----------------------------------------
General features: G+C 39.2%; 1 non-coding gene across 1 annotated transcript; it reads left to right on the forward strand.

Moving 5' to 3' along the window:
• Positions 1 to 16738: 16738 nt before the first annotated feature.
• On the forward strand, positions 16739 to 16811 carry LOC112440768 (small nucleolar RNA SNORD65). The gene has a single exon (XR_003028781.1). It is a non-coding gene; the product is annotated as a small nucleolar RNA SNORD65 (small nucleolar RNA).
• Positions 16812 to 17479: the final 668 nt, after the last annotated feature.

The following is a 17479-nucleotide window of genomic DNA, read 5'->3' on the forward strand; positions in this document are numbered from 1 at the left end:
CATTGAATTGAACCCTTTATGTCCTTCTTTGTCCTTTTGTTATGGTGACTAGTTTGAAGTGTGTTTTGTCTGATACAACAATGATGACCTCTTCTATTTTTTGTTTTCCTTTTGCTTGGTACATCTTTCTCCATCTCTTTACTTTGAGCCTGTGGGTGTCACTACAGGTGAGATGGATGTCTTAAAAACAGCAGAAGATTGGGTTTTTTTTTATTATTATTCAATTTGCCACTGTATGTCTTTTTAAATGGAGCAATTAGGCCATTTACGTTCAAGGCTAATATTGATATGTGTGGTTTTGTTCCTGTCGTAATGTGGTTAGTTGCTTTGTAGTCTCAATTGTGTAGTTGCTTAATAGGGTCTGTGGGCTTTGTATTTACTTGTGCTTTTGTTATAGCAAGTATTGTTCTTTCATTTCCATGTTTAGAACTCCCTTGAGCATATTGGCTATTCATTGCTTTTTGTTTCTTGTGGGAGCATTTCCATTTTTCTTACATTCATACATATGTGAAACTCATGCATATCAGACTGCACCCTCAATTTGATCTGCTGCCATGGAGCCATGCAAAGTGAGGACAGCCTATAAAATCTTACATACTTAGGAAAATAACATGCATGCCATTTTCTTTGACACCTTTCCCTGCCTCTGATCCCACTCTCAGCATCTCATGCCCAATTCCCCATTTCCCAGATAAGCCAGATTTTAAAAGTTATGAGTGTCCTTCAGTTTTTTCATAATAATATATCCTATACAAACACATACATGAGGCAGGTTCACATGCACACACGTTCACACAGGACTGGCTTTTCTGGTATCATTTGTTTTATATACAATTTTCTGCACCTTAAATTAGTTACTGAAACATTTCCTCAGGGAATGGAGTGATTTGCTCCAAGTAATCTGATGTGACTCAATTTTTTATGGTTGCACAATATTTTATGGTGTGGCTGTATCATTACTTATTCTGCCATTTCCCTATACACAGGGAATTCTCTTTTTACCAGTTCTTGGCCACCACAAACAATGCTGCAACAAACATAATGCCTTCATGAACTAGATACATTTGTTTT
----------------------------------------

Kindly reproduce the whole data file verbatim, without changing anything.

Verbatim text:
General features: G+C 39.2%; 1 non-coding gene across 1 annotated transcript; it reads left to right on the forward strand.

Moving 5' to 3' along the window:
• Positions 1 to 16738: 16738 nt before the first annotated feature.
• On the forward strand, positions 16739 to 16811 carry LOC112440768 (small nucleolar RNA SNORD65). The gene has a single exon (XR_003028781.1). It is a non-coding gene; the product is annotated as a small nucleolar RNA SNORD65 (small nucleolar RNA).
• Positions 16812 to 17479: the final 668 nt, after the last annotated feature.

The following is a 17479-nucleotide window of genomic DNA, read 5'->3' on the forward strand; positions in this document are numbered from 1 at the left end:
CATTGAATTGAACCCTTTATGTCCTTCTTTGTCCTTTTGTTATGGTGACTAGTTTGAAGTGTGTTTTGTCTGATACAACAATGATGACCTCTTCTATTTTTTGTTTTCCTTTTGCTTGGTACATCTTTCTCCATCTCTTTACTTTGAGCCTGTGGGTGTCACTACAGGTGAGATGGATGTCTTAAAAACAGCAGAAGATTGGGTTTTTTTTTATTATTATTCAATTTGCCACTGTATGTCTTTTTAAATGGAGCAATTAGGCCATTTACGTTCAAGGCTAATATTGATATGTGTGGTTTTGTTCCTGTCGTAATGTGGTTAGTTGCTTTGTAGTCTCAATTGTGTAGTTGCTTAATAGGGTCTGTGGGCTTTGTATTTACTTGTGCTTTTGTTATAGCAAGTATTGTTCTTTCATTTCCATGTTTAGAACTCCCTTGAGCATATTGGCTATTCATTGCTTTTTGTTTCTTGTGGGAGCATTTCCATTTTTCTTACATTCATACATATGTGAAACTCATGCATATCAGACTGCACCCTCAATTTGATCTGCTGCCATGGAGCCATGCAAAGTGAGGACAGCCTATAAAATCTTACATACTTAGGAAAATAACATGCATGCCATTTTCTTTGACACCTTTCCCTGCCTCTGATCCCACTCTCAGCATCTCATGCCCAATTCCCCATTTCCCAGATAAGCCAGATTTTAAAAGTTATGAGTGTCCTTCAGTTTTTTCATAATAATATATCCTATACAAACACATACATGAGGCAGGTTCACATGCACACACGTTCACACAGGACTGGCTTTTCTGGTATCATTTGTTTTATATACAATTTTCTGCACCTTAAATTAGTTACTGAAACATTTCCTCAGGGAATGGAGTGATTTGCTCCAAGTAATCTGATGTGACTCAATTTTTTATGGTTGCACAATATTTTATGGTGTGGCTGTATCATTACTTATTCTGCCATTTCCCTATACACAGGGAATTCTCTTTTTACCAGTTCTTGGCCACCACAAACAATGCTGCAACAAACATAATGCCTTCATGAACTAGATACATTTGTTTT